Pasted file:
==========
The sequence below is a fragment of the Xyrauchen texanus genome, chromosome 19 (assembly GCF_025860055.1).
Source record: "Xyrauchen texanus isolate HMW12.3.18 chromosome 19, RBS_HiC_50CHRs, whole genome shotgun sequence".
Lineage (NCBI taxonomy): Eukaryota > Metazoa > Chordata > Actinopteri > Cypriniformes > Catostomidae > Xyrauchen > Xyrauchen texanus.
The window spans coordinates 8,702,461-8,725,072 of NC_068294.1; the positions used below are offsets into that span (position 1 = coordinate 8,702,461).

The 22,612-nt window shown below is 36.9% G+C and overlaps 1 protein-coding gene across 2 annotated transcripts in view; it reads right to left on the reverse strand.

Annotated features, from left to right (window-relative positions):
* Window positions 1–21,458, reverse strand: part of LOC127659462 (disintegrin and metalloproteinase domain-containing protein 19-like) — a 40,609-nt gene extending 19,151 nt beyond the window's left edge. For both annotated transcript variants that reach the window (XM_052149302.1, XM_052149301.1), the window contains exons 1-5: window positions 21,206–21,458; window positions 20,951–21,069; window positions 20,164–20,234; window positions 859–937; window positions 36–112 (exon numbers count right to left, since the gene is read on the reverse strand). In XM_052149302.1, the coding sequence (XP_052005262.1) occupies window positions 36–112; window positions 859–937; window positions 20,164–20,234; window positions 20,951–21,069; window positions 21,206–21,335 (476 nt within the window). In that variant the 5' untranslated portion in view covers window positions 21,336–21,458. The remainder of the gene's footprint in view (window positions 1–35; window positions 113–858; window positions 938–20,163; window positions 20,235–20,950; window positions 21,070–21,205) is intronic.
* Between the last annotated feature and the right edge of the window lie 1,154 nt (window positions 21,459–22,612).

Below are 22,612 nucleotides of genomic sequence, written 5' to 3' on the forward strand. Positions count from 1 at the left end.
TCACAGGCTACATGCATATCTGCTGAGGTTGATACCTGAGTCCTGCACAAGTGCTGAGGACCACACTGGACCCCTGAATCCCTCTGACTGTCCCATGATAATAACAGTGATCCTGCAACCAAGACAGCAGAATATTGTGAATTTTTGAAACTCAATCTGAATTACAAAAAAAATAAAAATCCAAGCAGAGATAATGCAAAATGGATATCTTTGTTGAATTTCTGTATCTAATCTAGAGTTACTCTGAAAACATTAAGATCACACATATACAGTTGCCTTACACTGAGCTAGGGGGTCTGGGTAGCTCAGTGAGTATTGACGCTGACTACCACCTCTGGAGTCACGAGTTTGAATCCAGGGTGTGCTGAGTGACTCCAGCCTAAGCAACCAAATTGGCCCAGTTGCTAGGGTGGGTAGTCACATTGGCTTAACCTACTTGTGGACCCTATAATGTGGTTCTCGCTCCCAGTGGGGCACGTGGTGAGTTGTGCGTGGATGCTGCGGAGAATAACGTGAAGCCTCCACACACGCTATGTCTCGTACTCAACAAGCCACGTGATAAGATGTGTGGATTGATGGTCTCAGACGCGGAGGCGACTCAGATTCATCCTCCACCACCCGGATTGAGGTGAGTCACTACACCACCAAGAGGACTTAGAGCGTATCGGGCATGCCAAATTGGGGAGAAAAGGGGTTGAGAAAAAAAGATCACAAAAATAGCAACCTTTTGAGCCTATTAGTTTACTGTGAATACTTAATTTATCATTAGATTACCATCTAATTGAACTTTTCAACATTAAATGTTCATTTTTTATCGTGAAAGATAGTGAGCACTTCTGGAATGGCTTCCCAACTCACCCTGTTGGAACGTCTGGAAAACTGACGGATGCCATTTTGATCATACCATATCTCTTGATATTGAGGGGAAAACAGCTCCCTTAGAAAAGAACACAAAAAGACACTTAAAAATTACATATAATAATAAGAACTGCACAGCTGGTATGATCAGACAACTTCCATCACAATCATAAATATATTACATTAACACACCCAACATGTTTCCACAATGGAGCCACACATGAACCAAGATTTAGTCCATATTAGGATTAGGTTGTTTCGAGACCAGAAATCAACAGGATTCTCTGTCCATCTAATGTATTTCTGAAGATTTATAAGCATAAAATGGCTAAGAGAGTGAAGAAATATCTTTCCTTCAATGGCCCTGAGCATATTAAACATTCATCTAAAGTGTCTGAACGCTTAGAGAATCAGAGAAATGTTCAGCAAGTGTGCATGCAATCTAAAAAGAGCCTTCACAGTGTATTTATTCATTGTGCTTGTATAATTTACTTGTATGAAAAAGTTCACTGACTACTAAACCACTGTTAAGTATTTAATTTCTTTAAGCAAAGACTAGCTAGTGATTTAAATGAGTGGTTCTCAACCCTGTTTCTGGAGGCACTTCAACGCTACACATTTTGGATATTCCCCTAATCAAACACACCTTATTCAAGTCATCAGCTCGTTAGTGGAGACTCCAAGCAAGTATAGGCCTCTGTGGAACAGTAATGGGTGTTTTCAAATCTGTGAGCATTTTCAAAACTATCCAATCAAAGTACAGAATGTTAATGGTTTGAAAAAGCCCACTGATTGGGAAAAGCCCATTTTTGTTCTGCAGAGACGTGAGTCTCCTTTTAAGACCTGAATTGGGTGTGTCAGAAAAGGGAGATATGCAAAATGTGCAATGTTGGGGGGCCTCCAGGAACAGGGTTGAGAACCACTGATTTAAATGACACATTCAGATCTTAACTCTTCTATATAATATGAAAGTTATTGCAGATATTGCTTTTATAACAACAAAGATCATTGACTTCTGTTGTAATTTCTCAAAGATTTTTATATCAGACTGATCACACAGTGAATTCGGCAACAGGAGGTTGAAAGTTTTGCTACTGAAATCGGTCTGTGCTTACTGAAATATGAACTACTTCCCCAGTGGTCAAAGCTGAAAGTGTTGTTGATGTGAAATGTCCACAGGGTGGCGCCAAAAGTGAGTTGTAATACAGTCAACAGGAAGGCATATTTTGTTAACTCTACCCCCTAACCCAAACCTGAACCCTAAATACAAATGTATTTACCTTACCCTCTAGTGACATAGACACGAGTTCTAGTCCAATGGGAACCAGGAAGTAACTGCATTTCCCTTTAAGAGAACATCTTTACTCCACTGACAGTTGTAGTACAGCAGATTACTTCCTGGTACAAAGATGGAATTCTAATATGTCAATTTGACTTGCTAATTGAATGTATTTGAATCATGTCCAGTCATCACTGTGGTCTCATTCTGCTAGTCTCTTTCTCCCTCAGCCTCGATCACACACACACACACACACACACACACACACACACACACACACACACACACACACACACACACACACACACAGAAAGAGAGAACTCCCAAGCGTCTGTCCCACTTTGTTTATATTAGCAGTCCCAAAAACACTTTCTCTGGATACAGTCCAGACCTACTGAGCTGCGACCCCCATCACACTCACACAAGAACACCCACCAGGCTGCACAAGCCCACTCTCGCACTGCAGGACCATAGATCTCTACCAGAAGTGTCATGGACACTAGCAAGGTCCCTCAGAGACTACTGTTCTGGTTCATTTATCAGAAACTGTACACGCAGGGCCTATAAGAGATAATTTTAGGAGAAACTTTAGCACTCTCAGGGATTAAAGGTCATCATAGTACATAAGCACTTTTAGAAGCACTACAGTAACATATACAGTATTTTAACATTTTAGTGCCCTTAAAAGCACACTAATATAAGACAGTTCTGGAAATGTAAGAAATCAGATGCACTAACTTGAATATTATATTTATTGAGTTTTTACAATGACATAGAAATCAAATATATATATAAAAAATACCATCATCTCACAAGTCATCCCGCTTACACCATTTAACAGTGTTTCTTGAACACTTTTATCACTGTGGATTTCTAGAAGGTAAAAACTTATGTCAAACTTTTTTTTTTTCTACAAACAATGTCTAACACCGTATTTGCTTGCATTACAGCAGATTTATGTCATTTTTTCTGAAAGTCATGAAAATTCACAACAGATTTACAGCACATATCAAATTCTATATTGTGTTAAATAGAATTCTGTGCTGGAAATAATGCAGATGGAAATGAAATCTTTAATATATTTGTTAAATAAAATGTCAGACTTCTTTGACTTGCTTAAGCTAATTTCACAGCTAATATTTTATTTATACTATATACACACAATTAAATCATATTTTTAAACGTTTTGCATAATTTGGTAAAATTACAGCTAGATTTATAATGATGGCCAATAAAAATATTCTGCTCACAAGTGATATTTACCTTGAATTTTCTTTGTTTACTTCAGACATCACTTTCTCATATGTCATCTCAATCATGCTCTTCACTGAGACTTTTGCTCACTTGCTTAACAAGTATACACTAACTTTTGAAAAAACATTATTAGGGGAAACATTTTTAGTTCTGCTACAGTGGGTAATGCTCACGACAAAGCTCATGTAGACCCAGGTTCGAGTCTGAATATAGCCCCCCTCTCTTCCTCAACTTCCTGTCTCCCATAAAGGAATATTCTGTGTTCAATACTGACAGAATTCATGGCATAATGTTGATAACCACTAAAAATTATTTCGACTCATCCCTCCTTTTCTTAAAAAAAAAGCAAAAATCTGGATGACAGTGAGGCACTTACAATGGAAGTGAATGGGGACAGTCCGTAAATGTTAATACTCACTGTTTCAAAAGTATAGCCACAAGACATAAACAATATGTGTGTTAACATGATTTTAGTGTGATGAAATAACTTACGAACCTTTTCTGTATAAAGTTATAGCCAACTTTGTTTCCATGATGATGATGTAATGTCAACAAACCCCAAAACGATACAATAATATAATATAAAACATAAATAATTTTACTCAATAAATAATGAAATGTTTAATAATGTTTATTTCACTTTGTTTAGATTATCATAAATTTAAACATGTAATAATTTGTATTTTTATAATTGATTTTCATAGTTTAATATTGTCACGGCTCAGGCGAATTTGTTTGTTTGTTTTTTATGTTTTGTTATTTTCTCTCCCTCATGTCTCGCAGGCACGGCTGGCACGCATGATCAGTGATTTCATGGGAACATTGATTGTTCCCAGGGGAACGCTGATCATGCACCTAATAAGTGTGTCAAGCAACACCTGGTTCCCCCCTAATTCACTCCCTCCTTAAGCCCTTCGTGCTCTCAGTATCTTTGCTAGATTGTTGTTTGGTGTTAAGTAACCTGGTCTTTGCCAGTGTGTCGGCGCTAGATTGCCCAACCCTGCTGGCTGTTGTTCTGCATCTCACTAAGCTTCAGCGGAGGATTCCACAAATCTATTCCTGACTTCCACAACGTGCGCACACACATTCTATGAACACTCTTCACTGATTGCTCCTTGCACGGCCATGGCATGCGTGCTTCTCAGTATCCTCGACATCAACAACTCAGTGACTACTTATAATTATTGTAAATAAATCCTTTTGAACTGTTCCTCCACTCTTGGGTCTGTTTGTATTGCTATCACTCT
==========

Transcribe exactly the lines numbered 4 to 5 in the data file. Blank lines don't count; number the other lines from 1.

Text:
The window spans coordinates 8,702,461-8,725,072 of NC_068294.1; the positions used below are offsets into that span (position 1 = coordinate 8,702,461).

The 22,612-nt window shown below is 36.9% G+C and overlaps 1 protein-coding gene across 2 annotated transcripts in view; it reads right to left on the reverse strand.